Our History

The Hower House was completed in 1871 and was built by John Henry Hower, a leading Akron industrialist who was active in the milling, reaping, and cereal industries. Hower would become known as the “Father of Akron Industry.” 

Hower and his wife, Susan Youngker Hower, moved their family to Akron from Doylestown, Ohio in 1865. Hower, along with Jacob Snyder, a well-known Akron architect, designed this house in the Second Empire Italianate style. This 28-room mansion is capped with a distinctive mansard roof and soaring tower. The unusual floor plan was based on the “Akron Plan,” developed by Jacob Snyder and widely used in church constructions as part of the “Sunday School movement” across the United States between 1870 and 1917. The mansion is filled with hundreds of treasures and furnishings the Hower family collected from around the world. 

In 1901, John Henry’s middle son, Milton Otis Hower, his wife Blanche Bruot Hower, along with their two children, Grace and John, came to live in the home, relocating from Chicago where they had lived for several years. The elder Mr. Hower and his second wife, Rebecca, planned to move to a smaller home nearby. Blanche Bruot Hower continued to live in the house long after John Henry and Milton Otis Hower both died in May 1916.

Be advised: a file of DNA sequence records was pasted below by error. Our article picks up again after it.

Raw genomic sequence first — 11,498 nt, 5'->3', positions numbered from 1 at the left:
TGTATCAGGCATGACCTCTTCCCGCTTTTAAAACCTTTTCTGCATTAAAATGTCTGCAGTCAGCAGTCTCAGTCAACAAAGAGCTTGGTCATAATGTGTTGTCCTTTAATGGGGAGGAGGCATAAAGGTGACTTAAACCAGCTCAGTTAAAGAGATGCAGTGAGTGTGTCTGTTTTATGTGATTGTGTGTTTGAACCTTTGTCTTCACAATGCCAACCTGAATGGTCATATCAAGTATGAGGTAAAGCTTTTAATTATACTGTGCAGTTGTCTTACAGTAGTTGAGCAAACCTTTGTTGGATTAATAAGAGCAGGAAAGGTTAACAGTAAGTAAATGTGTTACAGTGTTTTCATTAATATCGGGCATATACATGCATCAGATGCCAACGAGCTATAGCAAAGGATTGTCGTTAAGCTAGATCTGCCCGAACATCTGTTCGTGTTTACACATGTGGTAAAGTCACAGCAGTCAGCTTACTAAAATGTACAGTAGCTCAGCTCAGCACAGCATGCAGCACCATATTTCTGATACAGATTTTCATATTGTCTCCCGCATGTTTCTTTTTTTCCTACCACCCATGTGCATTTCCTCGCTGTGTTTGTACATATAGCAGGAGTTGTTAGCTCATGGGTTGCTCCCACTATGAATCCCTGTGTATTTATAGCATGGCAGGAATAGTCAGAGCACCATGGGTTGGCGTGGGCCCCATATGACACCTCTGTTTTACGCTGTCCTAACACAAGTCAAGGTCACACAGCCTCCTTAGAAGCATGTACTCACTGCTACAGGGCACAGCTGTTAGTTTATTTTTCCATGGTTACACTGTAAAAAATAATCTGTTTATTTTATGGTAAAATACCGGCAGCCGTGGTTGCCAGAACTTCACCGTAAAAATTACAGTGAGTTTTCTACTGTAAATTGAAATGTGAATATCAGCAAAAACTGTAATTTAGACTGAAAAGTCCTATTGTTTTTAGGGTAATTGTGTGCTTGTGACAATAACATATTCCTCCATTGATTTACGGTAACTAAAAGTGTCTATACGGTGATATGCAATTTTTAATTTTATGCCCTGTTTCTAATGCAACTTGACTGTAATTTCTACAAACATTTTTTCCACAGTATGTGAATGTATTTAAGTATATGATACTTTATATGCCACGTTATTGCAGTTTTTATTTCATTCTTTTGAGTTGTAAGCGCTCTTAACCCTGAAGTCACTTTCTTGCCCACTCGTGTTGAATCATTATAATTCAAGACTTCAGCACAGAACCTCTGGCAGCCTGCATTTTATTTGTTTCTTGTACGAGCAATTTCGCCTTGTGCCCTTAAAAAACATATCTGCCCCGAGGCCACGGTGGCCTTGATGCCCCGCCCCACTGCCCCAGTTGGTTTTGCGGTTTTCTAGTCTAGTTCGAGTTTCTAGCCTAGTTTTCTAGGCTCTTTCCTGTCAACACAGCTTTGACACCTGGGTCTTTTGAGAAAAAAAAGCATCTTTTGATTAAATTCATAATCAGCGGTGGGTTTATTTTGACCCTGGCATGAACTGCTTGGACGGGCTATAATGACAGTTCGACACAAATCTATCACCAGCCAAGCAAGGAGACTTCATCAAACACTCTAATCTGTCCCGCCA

John Henry Hower

Susan Youngker Hower

In 1919, Grace Hower and her husband, John Crawford, moved into Hower House to assist Blanche Bruot Hower, Grace's elderly mother. The house was occupied by the Hower family for over 100 years before it was deeded to The University of Akron in 1970. In 1973, Hower House was placed on the National Register for Historic Places.  The Hower House Museum has operated as an historic house museum since the mid-1980s. 

The house has three floors with a ballroom and servants’ areas on the third floor. Two and a half acres of lawn and stately trees provide a green island of tranquility for The University of Akron campus community. 

Today, Hower House remains one of the finest and best-preserved examples of its style in the country. It is supported by private donations, the Hower House Museum Guild, and The University of Akron. The house has become a lasting symbol of an era of elegance in America.